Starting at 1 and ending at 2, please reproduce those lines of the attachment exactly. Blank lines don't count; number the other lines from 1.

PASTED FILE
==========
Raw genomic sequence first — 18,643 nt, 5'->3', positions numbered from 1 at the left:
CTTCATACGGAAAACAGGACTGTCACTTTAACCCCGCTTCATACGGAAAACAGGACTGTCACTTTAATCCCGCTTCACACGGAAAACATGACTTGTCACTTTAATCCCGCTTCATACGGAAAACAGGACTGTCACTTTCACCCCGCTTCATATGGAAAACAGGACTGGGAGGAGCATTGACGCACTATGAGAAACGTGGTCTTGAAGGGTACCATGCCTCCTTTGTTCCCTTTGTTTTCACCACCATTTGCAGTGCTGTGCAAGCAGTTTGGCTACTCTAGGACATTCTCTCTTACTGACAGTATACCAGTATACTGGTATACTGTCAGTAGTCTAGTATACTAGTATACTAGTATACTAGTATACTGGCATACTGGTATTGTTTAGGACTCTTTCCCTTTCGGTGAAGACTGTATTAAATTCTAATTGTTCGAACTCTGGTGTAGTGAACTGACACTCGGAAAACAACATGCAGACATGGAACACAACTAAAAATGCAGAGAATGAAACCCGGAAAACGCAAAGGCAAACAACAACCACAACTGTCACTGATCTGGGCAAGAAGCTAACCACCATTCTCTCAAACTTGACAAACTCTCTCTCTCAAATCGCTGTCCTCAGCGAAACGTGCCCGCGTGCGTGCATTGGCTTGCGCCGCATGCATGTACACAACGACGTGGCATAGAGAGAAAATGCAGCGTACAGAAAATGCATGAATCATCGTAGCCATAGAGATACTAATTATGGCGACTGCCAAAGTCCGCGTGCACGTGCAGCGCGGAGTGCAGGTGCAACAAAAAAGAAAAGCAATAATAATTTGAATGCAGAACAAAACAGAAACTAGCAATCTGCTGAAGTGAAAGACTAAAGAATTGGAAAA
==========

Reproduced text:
Raw genomic sequence first — 18,643 nt, 5'->3', positions numbered from 1 at the left:
CTTCATACGGAAAACAGGACTGTCACTTTAACCCCGCTTCATACGGAAAACAGGACTGTCACTTTAATCCCGCTTCACACGGAAAACATGACTTGTCACTTTAATCCCGCTTCATACGGAAAACAGGACTGTCACTTTCACCCCGCTTCATATGGAAAACAGGACTGGGAGGAGCATTGACGCACTATGAGAAACGTGGTCTTGAAGGGTACCATGCCTCCTTTGTTCCCTTTGTTTTCACCACCATTTGCAGTGCTGTGCAAGCAGTTTGGCTACTCTAGGACATTCTCTCTTACTGACAGTATACCAGTATACTGGTATACTGTCAGTAGTCTAGTATACTAGTATACTAGTATACTAGTATACTGGCATACTGGTATTGTTTAGGACTCTTTCCCTTTCGGTGAAGACTGTATTAAATTCTAATTGTTCGAACTCTGGTGTAGTGAACTGACACTCGGAAAACAACATGCAGACATGGAACACAACTAAAAATGCAGAGAATGAAACCCGGAAAACGCAAAGGCAAACAACAACCACAACTGTCACTGATCTGGGCAAGAAGCTAACCACCATTCTCTCAAACTTGACAAACTCTCTCTCTCAAATCGCTGTCCTCAGCGAAACGTGCCCGCGTGCGTGCATTGGCTTGCGCCGCATGCATGTACACAACGACGTGGCATAGAGAGAAAATGCAGCGTACAGAAAATGCATGAATCATCGTAGCCATAGAGATACTAATTATGGCGACTGCCAAAGTCCGCGTGCACGTGCAGCGCGGAGTGCAGGTGCAACAAAAAAGAAAAGCAATAATAATTTGAATGCAGAACAAAACAGAAACTAGCAATCTGCTGAAGTGAAAGACTAAAGAATTGGAAAA